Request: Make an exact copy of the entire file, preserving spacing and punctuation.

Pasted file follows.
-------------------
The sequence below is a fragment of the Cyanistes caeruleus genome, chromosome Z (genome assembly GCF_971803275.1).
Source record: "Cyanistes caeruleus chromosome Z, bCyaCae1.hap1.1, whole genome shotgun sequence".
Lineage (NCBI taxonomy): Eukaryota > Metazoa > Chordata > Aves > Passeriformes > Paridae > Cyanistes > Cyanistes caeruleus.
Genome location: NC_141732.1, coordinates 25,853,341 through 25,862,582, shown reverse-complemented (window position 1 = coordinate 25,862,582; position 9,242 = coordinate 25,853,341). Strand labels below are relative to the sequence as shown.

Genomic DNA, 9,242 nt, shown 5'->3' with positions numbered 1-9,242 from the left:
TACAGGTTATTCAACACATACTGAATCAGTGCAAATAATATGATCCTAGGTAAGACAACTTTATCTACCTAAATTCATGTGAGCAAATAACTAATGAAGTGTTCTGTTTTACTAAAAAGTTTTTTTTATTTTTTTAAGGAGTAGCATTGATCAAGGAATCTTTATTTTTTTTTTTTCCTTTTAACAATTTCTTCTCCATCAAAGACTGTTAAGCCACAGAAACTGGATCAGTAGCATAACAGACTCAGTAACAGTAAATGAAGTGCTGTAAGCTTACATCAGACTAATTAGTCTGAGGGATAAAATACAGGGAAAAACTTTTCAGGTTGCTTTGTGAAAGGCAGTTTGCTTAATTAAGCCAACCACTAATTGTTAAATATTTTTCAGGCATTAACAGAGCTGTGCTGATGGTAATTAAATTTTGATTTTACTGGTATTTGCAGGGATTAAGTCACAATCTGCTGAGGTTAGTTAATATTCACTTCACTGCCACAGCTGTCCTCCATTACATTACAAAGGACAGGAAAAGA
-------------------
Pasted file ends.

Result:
The sequence below is a fragment of the Cyanistes caeruleus genome, chromosome Z (genome assembly GCF_971803275.1).
Source record: "Cyanistes caeruleus chromosome Z, bCyaCae1.hap1.1, whole genome shotgun sequence".
Lineage (NCBI taxonomy): Eukaryota > Metazoa > Chordata > Aves > Passeriformes > Paridae > Cyanistes > Cyanistes caeruleus.
Genome location: NC_141732.1, coordinates 25,853,341 through 25,862,582, shown reverse-complemented (window position 1 = coordinate 25,862,582; position 9,242 = coordinate 25,853,341). Strand labels below are relative to the sequence as shown.

Genomic DNA, 9,242 nt, shown 5'->3' with positions numbered 1-9,242 from the left:
TACAGGTTATTCAACACATACTGAATCAGTGCAAATAATATGATCCTAGGTAAGACAACTTTATCTACCTAAATTCATGTGAGCAAATAACTAATGAAGTGTTCTGTTTTACTAAAAAGTTTTTTTTATTTTTTTAAGGAGTAGCATTGATCAAGGAATCTTTATTTTTTTTTTTTCCTTTTAACAATTTCTTCTCCATCAAAGACTGTTAAGCCACAGAAACTGGATCAGTAGCATAACAGACTCAGTAACAGTAAATGAAGTGCTGTAAGCTTACATCAGACTAATTAGTCTGAGGGATAAAATACAGGGAAAAACTTTTCAGGTTGCTTTGTGAAAGGCAGTTTGCTTAATTAAGCCAACCACTAATTGTTAAATATTTTTCAGGCATTAACAGAGCTGTGCTGATGGTAATTAAATTTTGATTTTACTGGTATTTGCAGGGATTAAGTCACAATCTGCTGAGGTTAGTTAATATTCACTTCACTGCCACAGCTGTCCTCCATTACATTACAAAGGACAGGAAAAGA